A research team led by Carnegie Mellon University’s Sheldon Cohen has found that chronic psychological stress is associated with the body losing its ability to regulate the inflammatory response. Published in the Proceedings of the National Academy of Sciences, the research shows for the first time that the effects of psychological stress on the body’s ability to regulate inflammation can promote the development and progression of disease.
“Inflammation is partly regulated by the hormone cortisol and when cortisol is not allowed to serve this function, inflammation can get out of control,” said Cohen, the Robert E. Doherty Professor of Psychology within CMU’s Dietrich College of Humanities and Social Sciences.
Cohen argued that prolonged stress alters the effectiveness of cortisol to regulate the inflammatory response because it decreases tissue sensitivity to the hormone. Specifically, immune cells become insensitive to cortisol’s regulatory effect. In turn, runaway inflammation is thought to promote the development and progression of many diseases.
Cohen, whose groundbreaking early work showed that people suffering from psychological stress are more susceptible to developing common colds, used the common cold as the model for testing his theory. With the common cold, symptoms are not caused by the virus — they are instead a “side effect” of the inflammatory response that is triggered as part of the body’s effort to fight infection. The greater the body’s inflammatory response to the virus, the greater is the likelihood of experiencing the symptoms of a cold.
In Cohen’s first study, after completing an intensive stress interview, 276 healthy adults were exposed to a virus that causes the common cold and monitored in quarantine for five days for signs of infection and illness. Here, Cohen found that experiencing a prolonged stressful event was associated with the inability of immune cells to respond to hormonal signals that normally regulate inflammation. In turn, those with the inability to regulate the inflammatory response were more likely to develop colds when exposed to the virus.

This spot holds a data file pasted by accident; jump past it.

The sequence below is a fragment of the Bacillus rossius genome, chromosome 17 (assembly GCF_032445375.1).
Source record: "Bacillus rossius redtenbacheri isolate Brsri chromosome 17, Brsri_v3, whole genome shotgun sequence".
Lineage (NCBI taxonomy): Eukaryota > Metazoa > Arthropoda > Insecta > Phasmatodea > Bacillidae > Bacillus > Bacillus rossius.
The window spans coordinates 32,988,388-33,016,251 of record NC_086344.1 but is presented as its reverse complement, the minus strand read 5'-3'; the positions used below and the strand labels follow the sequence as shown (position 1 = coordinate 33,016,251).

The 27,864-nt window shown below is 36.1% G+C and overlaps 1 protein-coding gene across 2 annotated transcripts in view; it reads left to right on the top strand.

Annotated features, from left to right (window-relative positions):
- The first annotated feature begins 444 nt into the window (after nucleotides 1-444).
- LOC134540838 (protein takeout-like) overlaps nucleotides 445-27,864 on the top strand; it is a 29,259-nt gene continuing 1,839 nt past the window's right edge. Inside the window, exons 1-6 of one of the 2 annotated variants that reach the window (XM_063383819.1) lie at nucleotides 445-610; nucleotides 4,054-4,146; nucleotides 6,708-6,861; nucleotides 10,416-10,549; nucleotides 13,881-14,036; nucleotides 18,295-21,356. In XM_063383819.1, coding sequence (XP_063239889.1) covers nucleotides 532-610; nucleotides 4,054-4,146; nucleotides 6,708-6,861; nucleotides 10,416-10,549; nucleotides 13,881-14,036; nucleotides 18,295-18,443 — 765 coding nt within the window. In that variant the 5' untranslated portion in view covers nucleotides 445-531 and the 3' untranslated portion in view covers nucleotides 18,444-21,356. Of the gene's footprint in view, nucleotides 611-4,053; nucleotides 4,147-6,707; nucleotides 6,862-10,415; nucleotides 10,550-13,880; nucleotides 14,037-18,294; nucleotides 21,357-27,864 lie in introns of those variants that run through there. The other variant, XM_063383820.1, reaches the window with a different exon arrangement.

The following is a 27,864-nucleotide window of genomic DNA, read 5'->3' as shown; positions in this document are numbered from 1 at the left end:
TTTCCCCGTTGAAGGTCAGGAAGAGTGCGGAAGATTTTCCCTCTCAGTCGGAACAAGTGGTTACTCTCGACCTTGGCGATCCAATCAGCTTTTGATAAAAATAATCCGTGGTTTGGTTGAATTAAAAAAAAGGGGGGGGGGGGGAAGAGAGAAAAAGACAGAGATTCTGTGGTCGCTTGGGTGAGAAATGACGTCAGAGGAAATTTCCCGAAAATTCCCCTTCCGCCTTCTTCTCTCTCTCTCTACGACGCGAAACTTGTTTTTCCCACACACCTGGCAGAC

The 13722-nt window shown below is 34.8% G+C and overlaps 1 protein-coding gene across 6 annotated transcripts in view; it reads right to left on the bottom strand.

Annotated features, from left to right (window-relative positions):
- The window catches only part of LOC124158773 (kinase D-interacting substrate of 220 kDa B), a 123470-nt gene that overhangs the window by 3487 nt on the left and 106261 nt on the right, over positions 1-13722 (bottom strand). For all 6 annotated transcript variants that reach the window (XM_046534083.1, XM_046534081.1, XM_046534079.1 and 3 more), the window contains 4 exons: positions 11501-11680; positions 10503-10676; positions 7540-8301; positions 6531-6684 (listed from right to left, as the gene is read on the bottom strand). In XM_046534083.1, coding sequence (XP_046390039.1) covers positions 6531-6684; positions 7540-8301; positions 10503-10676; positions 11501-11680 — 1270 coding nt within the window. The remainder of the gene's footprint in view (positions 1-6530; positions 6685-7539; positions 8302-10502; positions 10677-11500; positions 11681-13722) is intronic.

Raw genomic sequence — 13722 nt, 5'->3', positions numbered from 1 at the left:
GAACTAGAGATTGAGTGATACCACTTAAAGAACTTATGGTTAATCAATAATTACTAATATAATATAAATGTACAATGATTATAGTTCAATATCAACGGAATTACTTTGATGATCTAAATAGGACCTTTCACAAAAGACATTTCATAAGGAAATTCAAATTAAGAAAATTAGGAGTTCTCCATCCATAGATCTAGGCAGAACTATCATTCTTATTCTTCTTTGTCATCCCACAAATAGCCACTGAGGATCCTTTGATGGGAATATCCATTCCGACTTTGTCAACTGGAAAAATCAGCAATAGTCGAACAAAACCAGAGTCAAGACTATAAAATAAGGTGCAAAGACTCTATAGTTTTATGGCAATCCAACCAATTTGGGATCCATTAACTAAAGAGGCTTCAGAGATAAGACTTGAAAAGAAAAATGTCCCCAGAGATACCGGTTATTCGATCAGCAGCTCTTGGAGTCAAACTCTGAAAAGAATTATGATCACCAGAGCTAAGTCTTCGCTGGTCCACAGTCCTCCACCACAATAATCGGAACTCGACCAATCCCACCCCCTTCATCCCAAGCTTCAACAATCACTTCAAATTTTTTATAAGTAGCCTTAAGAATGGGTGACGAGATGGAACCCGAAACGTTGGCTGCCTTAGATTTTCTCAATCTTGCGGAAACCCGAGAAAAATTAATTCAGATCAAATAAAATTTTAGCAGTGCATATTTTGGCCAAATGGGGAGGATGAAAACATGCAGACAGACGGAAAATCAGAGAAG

In the second study, 79 healthy participants were assessed for their ability to regulate the inflammatory response and then exposed to a cold virus and monitored for the production of pro-inflammatory cytokines, the chemical messengers that trigger inflammation. He found that those who were less able to regulate the inflammatory response as assessed before being exposed to the virus produced more of these inflammation-inducing chemical messengers when they were infected.
“The immune system’s ability to regulate inflammation predicts who will develop a cold, but more importantly it provides an explanation of how stress can promote disease,” Cohen said. “When under stress, cells of the immune system are unable to respond to hormonal control, and consequently, produce levels of inflammation that promote disease. Because inflammation plays a role in many diseases such as cardiovascular, asthma and autoimmune disorders, this model suggests why stress impacts them as well.”
He added, “Knowing this is important for identifying which diseases may be influenced by stress and for preventing disease in chronically stressed people.”
In addition to Cohen, the research team included CMU’s Denise Janicki-Deverts, research psychologist; Children’s Hospital of Pittsburgh’s William J. Doyle; University of British Columbia’s Gregory E. Miller; University of Pittsburgh School of Medicine’s Bruce S. Rabin and Ellen Frank; and the University of Virginia Health Sciences Center’s Ronald B. Turner.
The National Center for Complementary and Alternative Medicine, National Institute of Mental Health, National Heart, Lung and Blood Institute and the MacArthur Foundation Research Network on Socioeconomic Status and Health funded this research.
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